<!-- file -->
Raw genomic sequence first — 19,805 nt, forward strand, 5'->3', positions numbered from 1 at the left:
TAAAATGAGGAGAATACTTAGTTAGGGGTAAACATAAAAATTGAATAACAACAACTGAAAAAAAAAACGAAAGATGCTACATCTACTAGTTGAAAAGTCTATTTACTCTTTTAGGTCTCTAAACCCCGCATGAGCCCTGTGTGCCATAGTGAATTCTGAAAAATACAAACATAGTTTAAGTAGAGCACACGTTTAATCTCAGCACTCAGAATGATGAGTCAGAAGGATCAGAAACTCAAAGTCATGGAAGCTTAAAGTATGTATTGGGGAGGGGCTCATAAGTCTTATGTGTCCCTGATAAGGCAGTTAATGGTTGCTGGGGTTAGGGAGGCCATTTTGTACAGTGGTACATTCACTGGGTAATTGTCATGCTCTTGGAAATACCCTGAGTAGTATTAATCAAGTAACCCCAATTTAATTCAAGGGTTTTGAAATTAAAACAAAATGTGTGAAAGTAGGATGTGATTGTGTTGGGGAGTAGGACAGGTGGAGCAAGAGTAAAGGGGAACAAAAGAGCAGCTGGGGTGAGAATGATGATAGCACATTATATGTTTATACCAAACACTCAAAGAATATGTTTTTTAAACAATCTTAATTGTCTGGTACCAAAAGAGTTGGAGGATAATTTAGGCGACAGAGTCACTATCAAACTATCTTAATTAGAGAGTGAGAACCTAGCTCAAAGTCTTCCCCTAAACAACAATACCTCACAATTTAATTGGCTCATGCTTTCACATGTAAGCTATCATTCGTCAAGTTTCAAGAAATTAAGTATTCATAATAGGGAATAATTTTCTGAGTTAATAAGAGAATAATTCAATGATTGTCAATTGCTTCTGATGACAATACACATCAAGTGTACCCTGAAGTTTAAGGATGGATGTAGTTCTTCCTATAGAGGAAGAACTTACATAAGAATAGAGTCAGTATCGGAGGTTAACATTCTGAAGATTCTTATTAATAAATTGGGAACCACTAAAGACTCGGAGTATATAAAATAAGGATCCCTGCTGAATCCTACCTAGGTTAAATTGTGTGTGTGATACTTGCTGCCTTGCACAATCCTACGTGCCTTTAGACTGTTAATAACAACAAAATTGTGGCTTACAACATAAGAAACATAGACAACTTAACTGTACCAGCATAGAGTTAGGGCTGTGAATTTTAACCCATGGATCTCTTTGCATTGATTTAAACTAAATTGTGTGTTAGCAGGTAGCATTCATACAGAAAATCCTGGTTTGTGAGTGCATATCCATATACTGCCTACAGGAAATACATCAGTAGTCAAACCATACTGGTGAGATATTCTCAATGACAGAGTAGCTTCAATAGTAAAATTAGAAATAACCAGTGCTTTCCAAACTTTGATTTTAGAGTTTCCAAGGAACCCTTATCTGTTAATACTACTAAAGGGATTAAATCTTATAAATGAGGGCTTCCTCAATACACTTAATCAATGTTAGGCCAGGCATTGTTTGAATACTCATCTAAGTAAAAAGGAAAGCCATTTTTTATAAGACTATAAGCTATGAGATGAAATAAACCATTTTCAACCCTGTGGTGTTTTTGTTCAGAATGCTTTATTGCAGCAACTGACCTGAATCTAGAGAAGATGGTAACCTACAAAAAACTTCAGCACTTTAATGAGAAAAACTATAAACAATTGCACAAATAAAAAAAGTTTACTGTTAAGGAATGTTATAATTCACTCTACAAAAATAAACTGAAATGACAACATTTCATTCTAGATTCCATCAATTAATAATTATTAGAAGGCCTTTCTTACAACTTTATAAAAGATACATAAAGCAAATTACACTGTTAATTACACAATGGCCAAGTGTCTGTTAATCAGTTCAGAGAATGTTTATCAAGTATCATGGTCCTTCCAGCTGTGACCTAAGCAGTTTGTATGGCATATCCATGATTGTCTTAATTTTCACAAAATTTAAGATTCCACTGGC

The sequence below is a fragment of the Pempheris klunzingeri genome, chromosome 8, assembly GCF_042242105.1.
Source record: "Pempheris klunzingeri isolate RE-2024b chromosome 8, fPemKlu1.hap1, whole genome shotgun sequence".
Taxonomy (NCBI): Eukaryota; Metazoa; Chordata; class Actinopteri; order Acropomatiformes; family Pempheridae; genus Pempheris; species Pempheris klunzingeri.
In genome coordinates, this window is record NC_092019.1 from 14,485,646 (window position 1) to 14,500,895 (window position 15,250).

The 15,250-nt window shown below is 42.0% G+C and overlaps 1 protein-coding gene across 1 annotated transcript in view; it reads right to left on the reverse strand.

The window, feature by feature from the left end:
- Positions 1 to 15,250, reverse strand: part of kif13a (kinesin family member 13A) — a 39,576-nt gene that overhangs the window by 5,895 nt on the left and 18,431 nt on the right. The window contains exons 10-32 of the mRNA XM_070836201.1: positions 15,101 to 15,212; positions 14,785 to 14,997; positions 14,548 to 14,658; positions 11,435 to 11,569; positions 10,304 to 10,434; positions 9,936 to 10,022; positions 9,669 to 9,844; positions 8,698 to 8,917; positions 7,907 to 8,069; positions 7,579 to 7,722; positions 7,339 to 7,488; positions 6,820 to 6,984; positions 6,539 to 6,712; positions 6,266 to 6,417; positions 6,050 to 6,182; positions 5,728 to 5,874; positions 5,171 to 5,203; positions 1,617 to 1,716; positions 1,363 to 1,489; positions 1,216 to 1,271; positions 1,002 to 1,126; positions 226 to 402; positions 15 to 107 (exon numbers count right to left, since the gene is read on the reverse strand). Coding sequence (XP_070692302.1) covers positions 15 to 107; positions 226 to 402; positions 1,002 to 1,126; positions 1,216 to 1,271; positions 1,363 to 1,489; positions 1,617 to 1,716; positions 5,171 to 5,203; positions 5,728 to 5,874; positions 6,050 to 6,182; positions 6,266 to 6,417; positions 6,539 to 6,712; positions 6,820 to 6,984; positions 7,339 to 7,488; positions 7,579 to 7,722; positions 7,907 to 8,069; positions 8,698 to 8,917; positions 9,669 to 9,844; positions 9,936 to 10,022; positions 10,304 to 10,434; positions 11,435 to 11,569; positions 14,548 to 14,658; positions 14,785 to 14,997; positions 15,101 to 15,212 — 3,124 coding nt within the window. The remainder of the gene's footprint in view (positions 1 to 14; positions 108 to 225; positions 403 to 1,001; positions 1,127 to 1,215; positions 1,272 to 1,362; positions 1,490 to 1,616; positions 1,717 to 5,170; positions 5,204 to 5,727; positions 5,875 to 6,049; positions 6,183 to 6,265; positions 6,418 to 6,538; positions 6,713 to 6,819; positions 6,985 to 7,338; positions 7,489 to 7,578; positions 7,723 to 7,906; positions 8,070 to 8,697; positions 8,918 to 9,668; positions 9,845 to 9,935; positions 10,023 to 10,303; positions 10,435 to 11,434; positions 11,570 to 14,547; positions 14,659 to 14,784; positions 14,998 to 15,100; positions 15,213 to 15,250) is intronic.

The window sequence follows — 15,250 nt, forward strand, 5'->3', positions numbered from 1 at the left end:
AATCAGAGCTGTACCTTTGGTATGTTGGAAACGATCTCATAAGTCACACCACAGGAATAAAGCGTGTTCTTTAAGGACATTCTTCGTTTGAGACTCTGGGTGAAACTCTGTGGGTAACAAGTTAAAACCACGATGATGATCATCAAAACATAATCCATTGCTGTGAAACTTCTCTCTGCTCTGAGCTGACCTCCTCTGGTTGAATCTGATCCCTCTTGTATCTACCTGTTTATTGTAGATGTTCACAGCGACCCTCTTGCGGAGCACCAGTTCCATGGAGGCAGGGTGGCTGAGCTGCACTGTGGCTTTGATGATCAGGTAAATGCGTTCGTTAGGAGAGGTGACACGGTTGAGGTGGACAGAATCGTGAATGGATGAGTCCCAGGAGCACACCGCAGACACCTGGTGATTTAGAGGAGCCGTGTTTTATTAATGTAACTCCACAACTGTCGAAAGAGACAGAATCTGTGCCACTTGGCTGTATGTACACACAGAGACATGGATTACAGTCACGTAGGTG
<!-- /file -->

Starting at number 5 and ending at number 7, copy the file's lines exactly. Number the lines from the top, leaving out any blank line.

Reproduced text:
Taxonomy (NCBI): Eukaryota; Metazoa; Chordata; class Actinopteri; order Acropomatiformes; family Pempheridae; genus Pempheris; species Pempheris klunzingeri.
In genome coordinates, this window is record NC_092019.1 from 14,485,646 (window position 1) to 14,500,895 (window position 15,250).

The 15,250-nt window shown below is 42.0% G+C and overlaps 1 protein-coding gene across 1 annotated transcript in view; it reads right to left on the reverse strand.